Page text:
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Gym owner one of four being honored at African-American Chamber Banquet

By Gheni_Platenburg
Nov. 3, 2010 at 6:03 a.m.

Tim Jackson does push-ups on exercise ball with the supervision of The Heat Athletic owner, Nicholas Green. Jackson has been coming to The Heat for about one month specifically for the attention and specialized training athletes get.

Surrounded by treadmills, free weights and walls painted purple and gold in homage to his college alma mater, business owner Nicholas Green spends countless hours in his gym helping Victorians get into shape.

However, for Green, who owns Heat Athletic and Personal Training, 1209 E. Hiller St., helping others get their sexy back is more than just a job, it's a dream fulfilled.

"If I could do it for free, I would," said Green. "The reason I got into it is to help folks out on my own level, on my own time and at my own pace."

Green's dedication to getting Victorians in shape as well as his business savvy is what caught the eye of the 2010 African-American Chamber of Commerce of Victoria, prompting the organization to honor Green along with three others at this year's Chairman's banquet.

Green, 35, is the recipient of the business award.

"Five percent of the Victoria population is African-American, so for them to recognize me as one of the few business owners, which is probably one of the five percent, is fantastic," said Green. "I think it's a great deal to be recognized by your own peers. It's probably as important if not more important than to be recognized by the City of Victoria."

"The business award is an important award because as a chamber of commerce, we have a sincere interest in growing businesses, particularly black businesses, minority-owned businesses and historically under-utilized businesses," said chamber treasurer Ron Peace.

Chamber president Matthew Gaskin said Green's age was also a deciding factor for the award.

"We chose Nick because he was a young man already in business who was expanding his business," Gaskin said. "He is a good role model for someone who is young and wanting to start a business."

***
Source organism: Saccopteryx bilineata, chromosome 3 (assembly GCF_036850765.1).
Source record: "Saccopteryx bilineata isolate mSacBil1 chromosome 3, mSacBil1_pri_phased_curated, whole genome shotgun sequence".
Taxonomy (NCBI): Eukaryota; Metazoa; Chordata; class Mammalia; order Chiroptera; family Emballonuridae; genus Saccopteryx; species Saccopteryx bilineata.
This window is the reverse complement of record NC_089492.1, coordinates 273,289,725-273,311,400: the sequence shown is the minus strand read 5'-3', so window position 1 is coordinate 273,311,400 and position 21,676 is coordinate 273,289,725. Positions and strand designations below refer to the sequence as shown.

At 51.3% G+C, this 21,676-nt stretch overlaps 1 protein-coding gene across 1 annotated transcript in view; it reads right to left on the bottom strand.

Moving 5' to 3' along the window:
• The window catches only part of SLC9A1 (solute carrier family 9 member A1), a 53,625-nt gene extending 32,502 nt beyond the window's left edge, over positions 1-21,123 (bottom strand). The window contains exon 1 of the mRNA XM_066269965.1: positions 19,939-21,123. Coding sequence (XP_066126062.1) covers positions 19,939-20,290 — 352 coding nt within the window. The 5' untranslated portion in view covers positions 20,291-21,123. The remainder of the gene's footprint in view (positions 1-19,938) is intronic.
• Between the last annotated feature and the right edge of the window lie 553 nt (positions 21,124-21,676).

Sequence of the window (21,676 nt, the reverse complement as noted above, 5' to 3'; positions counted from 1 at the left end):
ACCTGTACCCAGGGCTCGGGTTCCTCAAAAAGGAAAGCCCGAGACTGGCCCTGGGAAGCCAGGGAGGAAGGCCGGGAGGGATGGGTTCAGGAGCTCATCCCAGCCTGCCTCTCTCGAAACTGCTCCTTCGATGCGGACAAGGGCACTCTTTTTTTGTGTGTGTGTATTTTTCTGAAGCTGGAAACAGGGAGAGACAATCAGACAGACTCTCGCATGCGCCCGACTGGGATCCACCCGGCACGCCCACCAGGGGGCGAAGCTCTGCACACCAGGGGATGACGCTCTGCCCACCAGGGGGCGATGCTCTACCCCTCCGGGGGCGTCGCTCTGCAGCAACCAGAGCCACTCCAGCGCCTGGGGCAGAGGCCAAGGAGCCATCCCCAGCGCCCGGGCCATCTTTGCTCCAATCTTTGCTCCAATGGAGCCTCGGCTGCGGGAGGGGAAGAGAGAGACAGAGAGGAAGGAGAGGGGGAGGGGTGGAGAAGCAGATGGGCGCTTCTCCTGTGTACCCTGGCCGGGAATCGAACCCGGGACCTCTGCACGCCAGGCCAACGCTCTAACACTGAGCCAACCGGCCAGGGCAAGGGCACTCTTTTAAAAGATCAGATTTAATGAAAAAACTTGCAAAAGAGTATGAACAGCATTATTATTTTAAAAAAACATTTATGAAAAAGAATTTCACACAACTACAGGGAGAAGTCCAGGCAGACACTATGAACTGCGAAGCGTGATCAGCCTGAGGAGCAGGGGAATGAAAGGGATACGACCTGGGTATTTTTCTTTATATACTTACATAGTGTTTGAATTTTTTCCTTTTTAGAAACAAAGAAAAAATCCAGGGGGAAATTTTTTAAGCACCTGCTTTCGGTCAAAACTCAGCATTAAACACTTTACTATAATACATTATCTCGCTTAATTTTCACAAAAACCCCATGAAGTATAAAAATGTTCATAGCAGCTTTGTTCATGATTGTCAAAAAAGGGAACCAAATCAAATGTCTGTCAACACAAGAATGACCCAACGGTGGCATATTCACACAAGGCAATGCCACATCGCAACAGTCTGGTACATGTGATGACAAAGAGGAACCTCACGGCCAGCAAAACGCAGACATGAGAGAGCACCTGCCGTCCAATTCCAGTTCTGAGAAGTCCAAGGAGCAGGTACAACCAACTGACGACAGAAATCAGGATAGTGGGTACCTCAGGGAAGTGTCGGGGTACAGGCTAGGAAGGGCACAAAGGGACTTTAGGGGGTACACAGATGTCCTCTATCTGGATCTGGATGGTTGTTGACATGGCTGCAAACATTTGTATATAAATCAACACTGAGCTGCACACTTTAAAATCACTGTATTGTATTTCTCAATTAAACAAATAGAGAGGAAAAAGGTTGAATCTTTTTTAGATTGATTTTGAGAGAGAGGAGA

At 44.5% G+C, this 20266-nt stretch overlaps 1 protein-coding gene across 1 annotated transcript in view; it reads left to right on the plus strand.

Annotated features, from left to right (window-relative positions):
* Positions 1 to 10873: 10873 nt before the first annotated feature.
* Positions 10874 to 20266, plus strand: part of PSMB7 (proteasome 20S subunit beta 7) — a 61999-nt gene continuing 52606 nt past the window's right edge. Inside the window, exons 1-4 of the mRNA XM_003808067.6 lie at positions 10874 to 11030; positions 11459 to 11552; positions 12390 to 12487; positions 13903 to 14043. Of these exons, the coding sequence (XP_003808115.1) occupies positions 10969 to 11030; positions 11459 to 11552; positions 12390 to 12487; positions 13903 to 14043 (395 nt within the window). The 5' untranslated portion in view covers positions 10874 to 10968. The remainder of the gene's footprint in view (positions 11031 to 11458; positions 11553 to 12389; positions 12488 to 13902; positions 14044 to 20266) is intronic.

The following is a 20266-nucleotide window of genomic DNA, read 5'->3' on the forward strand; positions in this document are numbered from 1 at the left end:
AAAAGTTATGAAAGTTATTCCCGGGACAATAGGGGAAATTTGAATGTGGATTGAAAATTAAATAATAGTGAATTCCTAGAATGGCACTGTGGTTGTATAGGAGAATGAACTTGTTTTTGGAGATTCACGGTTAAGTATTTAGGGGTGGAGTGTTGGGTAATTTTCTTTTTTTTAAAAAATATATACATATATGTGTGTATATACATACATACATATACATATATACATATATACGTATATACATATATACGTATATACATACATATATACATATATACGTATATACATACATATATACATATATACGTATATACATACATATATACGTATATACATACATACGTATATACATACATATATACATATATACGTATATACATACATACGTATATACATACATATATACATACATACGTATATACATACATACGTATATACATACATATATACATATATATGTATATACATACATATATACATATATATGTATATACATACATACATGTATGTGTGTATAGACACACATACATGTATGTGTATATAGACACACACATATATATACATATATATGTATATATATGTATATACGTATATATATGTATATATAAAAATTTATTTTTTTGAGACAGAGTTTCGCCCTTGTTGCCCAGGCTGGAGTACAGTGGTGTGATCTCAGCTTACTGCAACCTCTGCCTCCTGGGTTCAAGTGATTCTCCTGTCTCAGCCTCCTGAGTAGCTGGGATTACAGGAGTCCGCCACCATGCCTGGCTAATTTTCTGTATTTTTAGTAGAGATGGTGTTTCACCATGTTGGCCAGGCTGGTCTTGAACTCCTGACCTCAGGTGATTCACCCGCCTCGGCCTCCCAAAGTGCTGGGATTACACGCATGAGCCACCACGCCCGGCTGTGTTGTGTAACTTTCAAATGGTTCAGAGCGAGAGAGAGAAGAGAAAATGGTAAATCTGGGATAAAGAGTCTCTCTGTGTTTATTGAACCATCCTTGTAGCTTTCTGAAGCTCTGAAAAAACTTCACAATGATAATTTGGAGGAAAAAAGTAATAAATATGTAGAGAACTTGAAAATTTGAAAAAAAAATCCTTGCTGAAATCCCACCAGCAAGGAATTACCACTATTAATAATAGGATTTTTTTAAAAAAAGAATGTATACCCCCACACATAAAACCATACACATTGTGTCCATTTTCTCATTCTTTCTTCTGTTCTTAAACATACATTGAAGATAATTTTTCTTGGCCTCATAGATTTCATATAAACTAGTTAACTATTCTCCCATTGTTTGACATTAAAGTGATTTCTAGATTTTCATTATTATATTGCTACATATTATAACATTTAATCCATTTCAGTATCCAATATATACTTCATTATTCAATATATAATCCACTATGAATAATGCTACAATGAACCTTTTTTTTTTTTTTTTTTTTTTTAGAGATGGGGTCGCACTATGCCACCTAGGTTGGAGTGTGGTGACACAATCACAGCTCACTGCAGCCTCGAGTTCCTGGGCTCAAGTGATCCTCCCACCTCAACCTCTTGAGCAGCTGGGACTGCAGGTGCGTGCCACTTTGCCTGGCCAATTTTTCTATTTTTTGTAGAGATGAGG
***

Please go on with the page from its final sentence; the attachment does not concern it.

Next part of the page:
Green also played on school sports teams at both Patti Welder Junior High School and Stroman High School before graduating in 1993.

For his athletic abilities, he received a football scholarship to Kansas Wesleyan University where he played for one year before transferring to his purple and gold clad alma mater of Louisiana State University and played three years for the LSU Tigers.

Green graduated in 1998 with a degree in finance.

"I'm a finance guy, but my personality won't let me work in an 8-to-5 environment for too long," said Green, who quit his job as assistant manager for Groceryworks.com to pursue personal training full time.

In the beginning, Green said his family was not 100 percent supportive of his chosen business venture.

"My wife kept asking, 'Why can't you just be normal?" he said.

He and his family eventually moved back to Victoria where he received his International Sports Sciences Association training certification and began training at Citizen's Healthily and the now-defunct Gym-X.

Green opened Heat in February 2002 with an enviable amount of clientele of all ages that he'd built up from his time working at other Victoria gym facilities.

The entrepreneur said he chose the name Heat because it's the only way to burn calories.

"The difference between us and a regular gym is that we get results," said Green. "The other gyms will take your money monthly, give you a pat on the back and say good luck, but we are a results-based business."

Green, who has accumulated 10 years of personal training experience, has worked to expand his business.

He plans to break ground with his own freestanding Heat gym facility on John Stockbauer Drive in Summer 2011.

Green is optimistic about his business's future.

"I think everything fell in place when it was supposed to. This is my means to an end," he said. "This is just the beginning for me."

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